"All of a sudden you have to sit in a lot of meetings that have nothing to do with design," says Pereyra. "And we're like, wait a minute, we're designers! What the hell are we doing managing [–] all these people and all this nonsense?" – Way Beyond UX: How Anton & Irene are Designing on Their Own Terms
Designers are a special breed of people, but they are not immune to wasting time on unproductive things, getting overwhelmed with the daily grind or losing their focus. Below is a list of things that you as a designer can do to become a productivity superhero.
Track your time
To efficiently plan your time and productivity, you must first understand where you spend it. Use a simple time-tracking tools like Toggl and clockspot to see how much time you spend on each project. These can be either billable client hours (which you need to be tracking anyway), or when working in an agency or startup, the time you spend on individual tasks.
Master your shortcuts
Going through an array of menus to duplicate an object might take only a few seconds, but when you need to repeat the action often, the time will add up. Pick your favorite tool of trade (Illustrator, Photoshop, Sketch) and memorize the keyboard shortcuts. For starters, find a printable cheat sheet, stick it somewhere near your workstation and become a poweruser. Using your tools should be as automatic as riding a bike, without needing to stop and think how to make them do what you need.
This too shall pass
Be ready when inspiration strikes
Designers can't force their mind to become inspired from 9 to 5, so be ready to receive any ideas that you have, and save them by sketching them down. Carry a pen and a notebook with you at all times. Don't be afraid to use them.
Done is better than perfect
It's an inherent trait of designers to be perfectionists — you want everything look and feel just right. And when you have a lot of time and a lot of responsibility, this is fine. Unfortunately not all situations are that flexible, and you need to just deliver.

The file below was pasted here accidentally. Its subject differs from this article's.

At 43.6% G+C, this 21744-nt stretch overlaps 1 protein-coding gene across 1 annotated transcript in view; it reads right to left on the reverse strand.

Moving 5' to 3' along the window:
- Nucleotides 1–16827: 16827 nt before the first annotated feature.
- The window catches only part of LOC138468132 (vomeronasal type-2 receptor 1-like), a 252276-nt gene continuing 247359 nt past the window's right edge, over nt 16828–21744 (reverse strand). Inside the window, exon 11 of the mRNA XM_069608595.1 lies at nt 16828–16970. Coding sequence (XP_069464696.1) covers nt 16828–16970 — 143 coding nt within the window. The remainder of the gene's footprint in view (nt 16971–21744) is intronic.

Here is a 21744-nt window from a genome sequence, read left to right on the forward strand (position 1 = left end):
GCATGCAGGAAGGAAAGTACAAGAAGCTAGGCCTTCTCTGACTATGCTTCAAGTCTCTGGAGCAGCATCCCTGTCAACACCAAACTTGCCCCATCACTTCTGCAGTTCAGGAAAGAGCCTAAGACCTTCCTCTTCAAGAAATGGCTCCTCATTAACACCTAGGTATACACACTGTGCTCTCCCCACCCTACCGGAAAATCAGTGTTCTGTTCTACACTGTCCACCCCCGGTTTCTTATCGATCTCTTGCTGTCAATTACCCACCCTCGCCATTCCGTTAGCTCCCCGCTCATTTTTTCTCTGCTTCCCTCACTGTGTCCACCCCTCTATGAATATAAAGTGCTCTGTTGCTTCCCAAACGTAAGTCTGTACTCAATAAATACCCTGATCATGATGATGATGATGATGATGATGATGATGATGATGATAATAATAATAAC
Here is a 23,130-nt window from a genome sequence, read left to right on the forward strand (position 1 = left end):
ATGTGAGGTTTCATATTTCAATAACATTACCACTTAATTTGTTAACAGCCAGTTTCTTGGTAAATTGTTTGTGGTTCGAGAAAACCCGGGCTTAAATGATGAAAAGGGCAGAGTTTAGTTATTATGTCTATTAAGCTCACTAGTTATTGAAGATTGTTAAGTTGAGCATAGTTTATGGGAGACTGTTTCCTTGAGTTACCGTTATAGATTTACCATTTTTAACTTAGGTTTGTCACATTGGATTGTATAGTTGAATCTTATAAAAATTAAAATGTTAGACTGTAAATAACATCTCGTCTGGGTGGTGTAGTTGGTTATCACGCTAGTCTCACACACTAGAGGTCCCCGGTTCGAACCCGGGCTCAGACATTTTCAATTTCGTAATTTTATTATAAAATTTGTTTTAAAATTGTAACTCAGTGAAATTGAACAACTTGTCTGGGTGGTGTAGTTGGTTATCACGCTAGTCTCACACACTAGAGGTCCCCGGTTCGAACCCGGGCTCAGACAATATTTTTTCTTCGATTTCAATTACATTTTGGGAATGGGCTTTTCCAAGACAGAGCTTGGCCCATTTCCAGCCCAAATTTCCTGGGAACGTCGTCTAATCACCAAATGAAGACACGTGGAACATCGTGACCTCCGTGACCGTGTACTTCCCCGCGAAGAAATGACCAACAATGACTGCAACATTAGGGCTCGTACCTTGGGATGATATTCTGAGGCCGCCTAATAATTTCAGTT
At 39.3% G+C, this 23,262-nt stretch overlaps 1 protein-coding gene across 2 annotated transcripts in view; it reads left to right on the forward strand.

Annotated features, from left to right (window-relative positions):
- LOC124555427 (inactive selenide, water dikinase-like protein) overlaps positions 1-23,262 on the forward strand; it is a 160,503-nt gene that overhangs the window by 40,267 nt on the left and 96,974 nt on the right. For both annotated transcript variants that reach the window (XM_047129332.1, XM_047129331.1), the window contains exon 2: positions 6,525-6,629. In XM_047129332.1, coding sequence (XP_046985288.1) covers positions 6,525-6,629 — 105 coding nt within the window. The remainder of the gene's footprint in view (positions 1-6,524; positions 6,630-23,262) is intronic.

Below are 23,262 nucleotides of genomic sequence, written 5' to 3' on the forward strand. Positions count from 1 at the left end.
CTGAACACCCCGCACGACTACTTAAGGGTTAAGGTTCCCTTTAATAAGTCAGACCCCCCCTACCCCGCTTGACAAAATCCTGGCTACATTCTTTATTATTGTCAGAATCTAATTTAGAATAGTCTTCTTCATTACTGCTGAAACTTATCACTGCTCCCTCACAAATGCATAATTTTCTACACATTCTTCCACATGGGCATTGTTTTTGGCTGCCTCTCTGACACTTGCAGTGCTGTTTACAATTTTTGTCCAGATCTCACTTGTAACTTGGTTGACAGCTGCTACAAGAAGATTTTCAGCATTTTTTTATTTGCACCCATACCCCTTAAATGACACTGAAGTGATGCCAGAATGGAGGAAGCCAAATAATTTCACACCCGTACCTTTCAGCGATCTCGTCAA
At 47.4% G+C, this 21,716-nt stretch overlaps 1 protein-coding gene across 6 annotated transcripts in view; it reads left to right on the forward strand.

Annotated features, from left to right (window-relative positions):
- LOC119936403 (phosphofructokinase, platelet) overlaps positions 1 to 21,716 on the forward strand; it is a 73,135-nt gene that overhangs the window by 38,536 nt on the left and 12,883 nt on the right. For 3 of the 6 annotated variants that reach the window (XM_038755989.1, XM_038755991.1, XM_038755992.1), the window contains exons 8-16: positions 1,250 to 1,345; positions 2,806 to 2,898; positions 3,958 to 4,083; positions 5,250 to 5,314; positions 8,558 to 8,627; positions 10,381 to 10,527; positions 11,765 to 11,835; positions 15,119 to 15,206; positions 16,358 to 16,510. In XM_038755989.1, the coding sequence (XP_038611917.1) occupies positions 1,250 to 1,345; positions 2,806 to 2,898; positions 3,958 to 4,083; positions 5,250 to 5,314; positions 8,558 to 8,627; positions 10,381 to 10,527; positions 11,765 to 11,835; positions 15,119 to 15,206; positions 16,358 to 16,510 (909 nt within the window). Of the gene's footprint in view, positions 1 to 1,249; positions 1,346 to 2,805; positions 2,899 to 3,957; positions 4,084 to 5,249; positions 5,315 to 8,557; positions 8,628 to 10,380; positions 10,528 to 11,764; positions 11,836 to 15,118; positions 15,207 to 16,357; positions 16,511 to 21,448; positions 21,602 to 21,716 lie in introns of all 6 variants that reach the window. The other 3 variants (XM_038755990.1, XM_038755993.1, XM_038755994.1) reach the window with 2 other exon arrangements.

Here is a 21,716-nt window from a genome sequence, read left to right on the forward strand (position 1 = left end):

When doing client work, and when you already have established a reputation and a solid client base, learn to say no to some clients. It's hard at first, but learn to recognize the people and patterns that are not productive. When billing by the hour, it might seem lucrative to accept clients who require tens of revisions and dozens of meetings, since the time is all billable. But these people are not valuing your and their time, going back and forth between revisions. You can instead use this time to work on projects with meaningful impact, with people who appreciate you.
Learn to organize and know your routine. Establish a file naming convention and storing system so you don't spend much time looking for the file you want. Make sure the file is accessible whenever you need it – store it in the cloud (use Dropbox to keep files in sync and access on your phone). Use specialized version control to have your revisions available. Keep a record of your design process and version with Defolio.
When working in-house, use a status reporting tool like Weekdone to shave off hours spent on status meetings. Earn your right to marinate in your creative juices, put on your headphones and slap this sticker on your computer. Already using Weekdone and want the sticker? Ping me at firstname.lastname@example.org and I'll happily send some your way.
Agree or disagree? Any tips to add? Let us know in the comments!